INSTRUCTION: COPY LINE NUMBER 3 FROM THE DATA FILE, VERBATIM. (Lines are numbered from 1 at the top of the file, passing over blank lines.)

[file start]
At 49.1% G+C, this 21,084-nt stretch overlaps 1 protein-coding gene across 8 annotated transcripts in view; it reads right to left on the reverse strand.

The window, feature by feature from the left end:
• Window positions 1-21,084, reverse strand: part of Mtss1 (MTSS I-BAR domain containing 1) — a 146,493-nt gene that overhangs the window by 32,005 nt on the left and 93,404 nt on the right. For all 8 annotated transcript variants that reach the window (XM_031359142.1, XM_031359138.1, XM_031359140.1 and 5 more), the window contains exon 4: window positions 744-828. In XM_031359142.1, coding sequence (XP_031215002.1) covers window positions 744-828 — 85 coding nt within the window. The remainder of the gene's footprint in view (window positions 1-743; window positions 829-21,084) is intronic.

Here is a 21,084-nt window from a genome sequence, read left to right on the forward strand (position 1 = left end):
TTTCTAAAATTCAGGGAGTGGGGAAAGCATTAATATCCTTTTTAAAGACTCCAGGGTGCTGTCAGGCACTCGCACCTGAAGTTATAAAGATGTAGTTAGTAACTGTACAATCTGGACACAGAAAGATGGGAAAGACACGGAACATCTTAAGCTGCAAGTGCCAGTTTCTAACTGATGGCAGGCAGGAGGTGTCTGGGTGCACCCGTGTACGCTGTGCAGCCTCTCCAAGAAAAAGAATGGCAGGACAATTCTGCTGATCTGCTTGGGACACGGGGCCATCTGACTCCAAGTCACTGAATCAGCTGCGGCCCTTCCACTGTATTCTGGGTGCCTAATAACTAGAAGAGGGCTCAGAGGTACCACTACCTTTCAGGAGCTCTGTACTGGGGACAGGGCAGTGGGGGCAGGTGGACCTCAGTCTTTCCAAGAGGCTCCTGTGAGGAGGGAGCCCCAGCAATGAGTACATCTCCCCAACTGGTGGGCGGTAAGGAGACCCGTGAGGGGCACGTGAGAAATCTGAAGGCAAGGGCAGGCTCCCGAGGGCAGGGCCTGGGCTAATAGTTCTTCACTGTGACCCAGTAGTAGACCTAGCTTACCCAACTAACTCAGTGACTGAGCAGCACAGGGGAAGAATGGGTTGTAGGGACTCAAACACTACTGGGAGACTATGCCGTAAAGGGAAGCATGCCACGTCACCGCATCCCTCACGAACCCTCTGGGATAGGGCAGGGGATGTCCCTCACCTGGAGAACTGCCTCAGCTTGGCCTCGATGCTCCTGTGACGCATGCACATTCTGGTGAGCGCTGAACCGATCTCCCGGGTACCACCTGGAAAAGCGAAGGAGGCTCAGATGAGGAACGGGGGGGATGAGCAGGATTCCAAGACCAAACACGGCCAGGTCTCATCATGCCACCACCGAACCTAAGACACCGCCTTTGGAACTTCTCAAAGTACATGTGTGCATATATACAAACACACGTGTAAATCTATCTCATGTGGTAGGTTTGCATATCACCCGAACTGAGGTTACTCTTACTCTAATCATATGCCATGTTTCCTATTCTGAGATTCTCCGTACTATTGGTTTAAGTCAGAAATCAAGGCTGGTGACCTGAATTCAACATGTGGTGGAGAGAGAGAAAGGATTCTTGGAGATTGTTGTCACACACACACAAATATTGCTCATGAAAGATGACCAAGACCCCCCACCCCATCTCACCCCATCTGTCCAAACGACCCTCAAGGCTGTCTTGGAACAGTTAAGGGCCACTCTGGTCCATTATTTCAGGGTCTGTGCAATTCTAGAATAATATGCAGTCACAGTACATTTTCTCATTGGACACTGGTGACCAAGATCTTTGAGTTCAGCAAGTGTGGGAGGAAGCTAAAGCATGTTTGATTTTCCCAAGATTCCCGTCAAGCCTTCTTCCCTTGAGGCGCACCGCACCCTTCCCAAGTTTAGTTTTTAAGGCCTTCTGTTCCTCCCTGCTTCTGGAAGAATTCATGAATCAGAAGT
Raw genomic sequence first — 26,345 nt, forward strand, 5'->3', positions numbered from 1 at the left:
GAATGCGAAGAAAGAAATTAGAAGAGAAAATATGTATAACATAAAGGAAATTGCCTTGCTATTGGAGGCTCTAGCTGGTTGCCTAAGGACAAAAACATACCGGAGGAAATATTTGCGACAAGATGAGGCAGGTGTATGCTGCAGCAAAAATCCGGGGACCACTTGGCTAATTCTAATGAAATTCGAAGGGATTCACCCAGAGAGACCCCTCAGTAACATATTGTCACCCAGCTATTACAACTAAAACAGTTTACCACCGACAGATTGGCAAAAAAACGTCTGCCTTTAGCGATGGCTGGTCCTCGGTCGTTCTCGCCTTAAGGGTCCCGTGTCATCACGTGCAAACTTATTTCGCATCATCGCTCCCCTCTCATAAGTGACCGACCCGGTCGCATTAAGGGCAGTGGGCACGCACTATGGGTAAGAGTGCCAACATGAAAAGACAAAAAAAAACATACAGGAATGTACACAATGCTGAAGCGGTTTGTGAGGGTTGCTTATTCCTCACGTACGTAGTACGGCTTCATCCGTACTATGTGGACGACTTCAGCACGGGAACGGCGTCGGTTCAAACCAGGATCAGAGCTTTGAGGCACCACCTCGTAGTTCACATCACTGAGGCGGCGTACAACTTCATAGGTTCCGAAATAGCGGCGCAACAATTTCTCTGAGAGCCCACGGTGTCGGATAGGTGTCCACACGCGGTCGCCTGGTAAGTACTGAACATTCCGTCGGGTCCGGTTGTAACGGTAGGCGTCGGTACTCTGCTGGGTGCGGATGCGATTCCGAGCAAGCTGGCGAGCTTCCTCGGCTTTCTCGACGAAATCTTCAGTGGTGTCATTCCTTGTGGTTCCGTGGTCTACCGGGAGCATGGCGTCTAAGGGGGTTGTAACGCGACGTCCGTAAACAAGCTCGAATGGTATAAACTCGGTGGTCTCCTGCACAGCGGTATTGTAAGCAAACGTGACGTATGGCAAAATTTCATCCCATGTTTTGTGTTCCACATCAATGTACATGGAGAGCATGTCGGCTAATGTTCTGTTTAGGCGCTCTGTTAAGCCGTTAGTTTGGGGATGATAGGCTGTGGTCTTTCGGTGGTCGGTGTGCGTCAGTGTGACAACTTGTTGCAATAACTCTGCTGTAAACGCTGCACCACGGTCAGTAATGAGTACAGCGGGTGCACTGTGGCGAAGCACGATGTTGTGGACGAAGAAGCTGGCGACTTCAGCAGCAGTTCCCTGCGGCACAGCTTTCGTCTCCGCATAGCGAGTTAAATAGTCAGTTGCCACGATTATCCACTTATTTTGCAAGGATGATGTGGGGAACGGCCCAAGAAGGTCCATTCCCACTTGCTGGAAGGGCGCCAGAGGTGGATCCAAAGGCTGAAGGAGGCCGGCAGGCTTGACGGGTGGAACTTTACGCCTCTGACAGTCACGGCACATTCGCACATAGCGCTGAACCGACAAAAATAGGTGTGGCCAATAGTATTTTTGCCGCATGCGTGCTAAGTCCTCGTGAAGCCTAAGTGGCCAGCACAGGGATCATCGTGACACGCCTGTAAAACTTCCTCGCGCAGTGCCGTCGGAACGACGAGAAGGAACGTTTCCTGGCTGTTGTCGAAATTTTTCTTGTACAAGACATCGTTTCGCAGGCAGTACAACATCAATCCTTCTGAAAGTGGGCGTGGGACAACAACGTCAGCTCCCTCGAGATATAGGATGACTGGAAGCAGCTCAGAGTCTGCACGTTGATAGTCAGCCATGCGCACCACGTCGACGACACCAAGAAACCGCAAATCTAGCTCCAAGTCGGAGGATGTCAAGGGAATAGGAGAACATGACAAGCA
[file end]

• Window positions 1-21,084, reverse strand: part of Mtss1 (MTSS I-BAR domain containing 1) — a 146,493-nt gene that overhangs the window by 32,005 nt on the left and 93,404 nt on the right. For all 8 annotated transcript variants that reach the window (XM_031359142.1, XM_031359138.1, XM_031359140.1 and 5 more), the window contains exon 4: window positions 744-828. In XM_031359142.1, coding sequence (XP_031215002.1) covers window positions 744-828 — 85 coding nt within the window. The remainder of the gene's footprint in view (window positions 1-743; window positions 829-21,084) is intronic.